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Hudson River Almanac April 20 - 27, 2004

OVERVIEW

Spring arrives in pulses, from the warming of the air, to colorful songbirds, to migrating fish, to the blooming of flowers. This week shadbush was mirrored on waters teeming with river herring but with fewer shad than we have come to expect by the end of April. A harbor porpoise, perhaps the one reported last week, made a showing at the northern gateway to the Hudson Highlands. Nestling bald eagles were now looking like fuzzy footballs with endless appetites.

HIGHLIGHT OF THE WEEK

4/27 - Kowawese, HRM 59: It was just after lunch, and our estuary program with tenth graders from Roy C. Ketcham High School was about over as we collected our equipment on the beach. One of the teachers spotted something porpoising in the river a short distance off shore. Through the binoculars we could make out a large dark shape, diving and rising to the surface as it moved along. The behavior, the size, and the brief look we got at its head, led us to believe it was a harbor porpoise.
- Rebecca Johnson, Jeanne Ditton

NATURAL HISTORY NOTES

4/20 - Coxsackie, HRM 124: In the early evening I spotted three pairs of common loons on the river. They flushed as I approached, and I was uncertain what they were until they settled across the river. Within 15 minutes they began calling to each other. It was a still night, and their calls carried crisp and clear across the water. On the lightly wind-dimpled surface of the river, their sleek profile and coloring made them all but impossible to see.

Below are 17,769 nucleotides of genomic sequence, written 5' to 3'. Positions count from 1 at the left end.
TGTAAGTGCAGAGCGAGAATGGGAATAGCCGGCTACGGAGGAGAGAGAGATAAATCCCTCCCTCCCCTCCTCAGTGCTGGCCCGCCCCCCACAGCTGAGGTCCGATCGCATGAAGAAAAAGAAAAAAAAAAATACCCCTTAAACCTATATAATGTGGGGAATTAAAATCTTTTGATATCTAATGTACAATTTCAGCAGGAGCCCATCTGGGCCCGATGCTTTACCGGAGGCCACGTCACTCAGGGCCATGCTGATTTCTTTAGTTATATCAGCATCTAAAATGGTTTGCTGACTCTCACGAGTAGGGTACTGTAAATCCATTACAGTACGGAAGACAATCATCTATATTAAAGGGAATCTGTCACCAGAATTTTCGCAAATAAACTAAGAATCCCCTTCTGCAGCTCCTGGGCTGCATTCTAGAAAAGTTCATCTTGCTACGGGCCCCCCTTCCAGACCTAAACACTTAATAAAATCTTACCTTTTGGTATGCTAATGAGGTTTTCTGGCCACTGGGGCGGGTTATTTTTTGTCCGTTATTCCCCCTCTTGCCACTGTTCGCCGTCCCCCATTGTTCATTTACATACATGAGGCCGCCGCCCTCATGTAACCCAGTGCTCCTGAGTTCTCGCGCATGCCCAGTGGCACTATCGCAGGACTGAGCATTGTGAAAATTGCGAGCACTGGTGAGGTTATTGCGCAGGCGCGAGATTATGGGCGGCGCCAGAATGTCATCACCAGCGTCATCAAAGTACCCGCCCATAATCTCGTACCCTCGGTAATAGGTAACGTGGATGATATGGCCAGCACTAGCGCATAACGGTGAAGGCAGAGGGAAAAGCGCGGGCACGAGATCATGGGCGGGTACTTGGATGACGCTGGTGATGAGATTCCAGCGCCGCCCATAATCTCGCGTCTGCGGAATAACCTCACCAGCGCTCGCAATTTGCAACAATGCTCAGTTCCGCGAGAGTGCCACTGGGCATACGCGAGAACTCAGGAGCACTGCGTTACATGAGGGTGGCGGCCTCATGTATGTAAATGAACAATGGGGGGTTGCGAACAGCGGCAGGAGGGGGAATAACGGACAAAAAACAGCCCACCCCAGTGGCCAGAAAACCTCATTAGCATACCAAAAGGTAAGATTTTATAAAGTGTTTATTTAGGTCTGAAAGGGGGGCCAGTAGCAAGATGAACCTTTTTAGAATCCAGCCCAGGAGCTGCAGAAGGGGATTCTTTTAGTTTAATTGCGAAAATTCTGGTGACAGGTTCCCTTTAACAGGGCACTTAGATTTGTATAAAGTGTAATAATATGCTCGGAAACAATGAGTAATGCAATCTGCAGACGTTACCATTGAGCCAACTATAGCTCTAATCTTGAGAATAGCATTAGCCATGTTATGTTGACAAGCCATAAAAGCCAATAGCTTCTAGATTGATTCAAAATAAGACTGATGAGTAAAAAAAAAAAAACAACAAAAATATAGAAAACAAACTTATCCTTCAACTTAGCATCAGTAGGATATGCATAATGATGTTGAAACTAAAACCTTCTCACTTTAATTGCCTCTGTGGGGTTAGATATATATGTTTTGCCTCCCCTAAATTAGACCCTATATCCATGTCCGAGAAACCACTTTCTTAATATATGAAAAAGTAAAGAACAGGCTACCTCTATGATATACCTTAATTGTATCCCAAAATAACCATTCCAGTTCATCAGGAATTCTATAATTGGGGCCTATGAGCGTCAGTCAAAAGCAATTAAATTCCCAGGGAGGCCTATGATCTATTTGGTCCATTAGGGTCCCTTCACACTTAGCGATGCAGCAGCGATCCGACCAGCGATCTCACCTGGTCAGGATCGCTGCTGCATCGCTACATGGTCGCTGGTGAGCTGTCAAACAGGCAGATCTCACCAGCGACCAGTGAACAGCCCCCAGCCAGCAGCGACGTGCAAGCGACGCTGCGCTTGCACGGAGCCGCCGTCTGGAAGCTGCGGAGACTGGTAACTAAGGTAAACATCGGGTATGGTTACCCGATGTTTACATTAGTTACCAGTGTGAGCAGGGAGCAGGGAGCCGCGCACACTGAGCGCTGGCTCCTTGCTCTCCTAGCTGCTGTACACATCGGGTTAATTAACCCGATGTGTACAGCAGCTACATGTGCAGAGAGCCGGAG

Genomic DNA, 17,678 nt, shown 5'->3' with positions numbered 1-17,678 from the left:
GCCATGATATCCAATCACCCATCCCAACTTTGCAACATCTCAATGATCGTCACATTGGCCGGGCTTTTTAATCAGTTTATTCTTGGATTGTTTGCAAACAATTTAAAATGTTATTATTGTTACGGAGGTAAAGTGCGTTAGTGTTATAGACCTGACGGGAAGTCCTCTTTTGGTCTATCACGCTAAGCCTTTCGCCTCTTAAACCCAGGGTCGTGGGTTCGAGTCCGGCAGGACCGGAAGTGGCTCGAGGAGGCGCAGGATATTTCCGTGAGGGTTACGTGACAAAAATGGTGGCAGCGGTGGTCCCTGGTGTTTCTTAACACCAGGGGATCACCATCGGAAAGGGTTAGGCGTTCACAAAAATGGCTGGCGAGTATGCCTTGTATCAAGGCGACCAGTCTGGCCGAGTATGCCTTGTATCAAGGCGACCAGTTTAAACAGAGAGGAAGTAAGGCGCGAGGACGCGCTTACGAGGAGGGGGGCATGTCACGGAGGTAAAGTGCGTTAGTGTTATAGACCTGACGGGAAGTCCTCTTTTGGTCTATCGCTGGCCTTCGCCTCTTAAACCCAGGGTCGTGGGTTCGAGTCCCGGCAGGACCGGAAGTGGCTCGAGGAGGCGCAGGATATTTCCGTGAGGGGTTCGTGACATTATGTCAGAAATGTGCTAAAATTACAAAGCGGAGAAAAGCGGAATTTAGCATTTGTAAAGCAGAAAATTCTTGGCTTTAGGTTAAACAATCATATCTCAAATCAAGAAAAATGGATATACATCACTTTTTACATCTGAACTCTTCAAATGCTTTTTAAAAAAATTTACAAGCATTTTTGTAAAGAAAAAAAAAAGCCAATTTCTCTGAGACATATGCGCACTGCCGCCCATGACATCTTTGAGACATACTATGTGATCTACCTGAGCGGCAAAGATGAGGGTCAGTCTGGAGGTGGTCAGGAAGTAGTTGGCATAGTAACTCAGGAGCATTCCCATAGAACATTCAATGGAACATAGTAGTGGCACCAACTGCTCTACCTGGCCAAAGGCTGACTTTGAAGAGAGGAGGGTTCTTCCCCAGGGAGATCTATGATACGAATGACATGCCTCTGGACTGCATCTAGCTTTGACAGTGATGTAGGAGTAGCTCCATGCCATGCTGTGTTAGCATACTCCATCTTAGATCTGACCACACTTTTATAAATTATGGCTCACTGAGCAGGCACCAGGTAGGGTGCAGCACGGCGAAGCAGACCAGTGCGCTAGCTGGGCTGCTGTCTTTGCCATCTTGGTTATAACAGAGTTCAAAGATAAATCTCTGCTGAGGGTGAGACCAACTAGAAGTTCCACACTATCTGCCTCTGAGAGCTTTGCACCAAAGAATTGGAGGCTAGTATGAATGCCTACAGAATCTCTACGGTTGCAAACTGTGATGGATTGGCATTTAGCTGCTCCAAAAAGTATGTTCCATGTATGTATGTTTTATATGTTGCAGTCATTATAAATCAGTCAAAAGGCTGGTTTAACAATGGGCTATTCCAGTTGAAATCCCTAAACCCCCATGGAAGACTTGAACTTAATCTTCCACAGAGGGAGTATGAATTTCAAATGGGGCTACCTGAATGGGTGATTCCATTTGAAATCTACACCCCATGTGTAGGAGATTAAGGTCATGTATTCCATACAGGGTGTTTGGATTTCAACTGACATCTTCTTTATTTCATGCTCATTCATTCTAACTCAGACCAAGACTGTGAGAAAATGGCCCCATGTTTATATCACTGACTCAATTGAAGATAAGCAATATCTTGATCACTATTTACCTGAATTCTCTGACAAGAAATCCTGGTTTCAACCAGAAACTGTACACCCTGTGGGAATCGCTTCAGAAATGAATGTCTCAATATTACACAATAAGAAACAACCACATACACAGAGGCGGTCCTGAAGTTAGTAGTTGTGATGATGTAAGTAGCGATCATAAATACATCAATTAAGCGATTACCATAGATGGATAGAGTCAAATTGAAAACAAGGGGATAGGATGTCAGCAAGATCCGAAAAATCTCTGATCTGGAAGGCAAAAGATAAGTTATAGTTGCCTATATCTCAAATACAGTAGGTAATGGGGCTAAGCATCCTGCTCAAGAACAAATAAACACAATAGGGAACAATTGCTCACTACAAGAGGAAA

- Rene' VanSchaack

4/20 - Verplanck, HRM 40.5: The shad fishing has been extremely slow. At a time when I should be seeing dozens of fish, I caught six today. Yesterday I caught only two, neither of which was a roe shad.
- Cal Greenburg

4/21 - Newcomb, HRM 302: While sitting in the back yard at dusk, the beautiful voice of a hermit thrush floated from the woods beyond the fence. Thrushes rank right up there with loons, in my opinion, as a sound of the wilderness. Still no forsythia or shadbush, but my dandelions are blooming very nicely now.
- Ellen Rathbone

4/21 - Town of Athens, HRM 116: Twice during our Wednesday morning bird walk at Cohotate Preserve we spotted a broad-winged hawk, once while it carried nesting materials toward a stand of white pine. Several red-breasted mergansers swam out on the river. Rue anemone was out and trout lily was blooming in a sunny spot on the shoreline. Wild cherry had been in bloom for a few days.
- Liz LoGiudice, Larry Federman

4/21 - Catskill, HRM 113: The strong spring breezes have been forcing us to use shorter length drift nets. Longer nets are unwieldy in the wind. We're seeing a few more shad, but nothing memorable. The shadbush is in bloom along the river.
- Jon Powell

4/21 - Manhattan, HRM 2: We caught a 100 mm lined seahorse in our trap at The River Project today on Manhattan's west side. The inshore river temperature was 59°F.
- Chris Mancini, Scott Wingerter, Jeremy Frenzel

4/22 - Newcomb, HRM 302: Wood frogs were in full voice, the first time I've heard them in chorus this year.
- Ellen Rathbone

4/22 - Stony Creek, HRM 231: Forsythia are now in full bloom and beautiful and the lilacs' leaves are popping out. Our chives are coming up as well. A planting tip I've been told is that it's safe to plant flowers and vegetables after the chives have bloomed.
- Karen LaLone

4/22 - Catskill, HRM 113: We tried three different mesh sizes but still only caught 32 roe shad and six big bucks. The water temperature was 49°F.
- Jon Powell

4/22 - Ramshorn, HRM 112.2: A pair of osprey were fishing Ramshorn Creek. The first eastern towhees were seen along the trail. I've seen snapping turtles active, both on the shore and in the water. One kept bumping into my kayak, trying to get under, thinking I was just a log!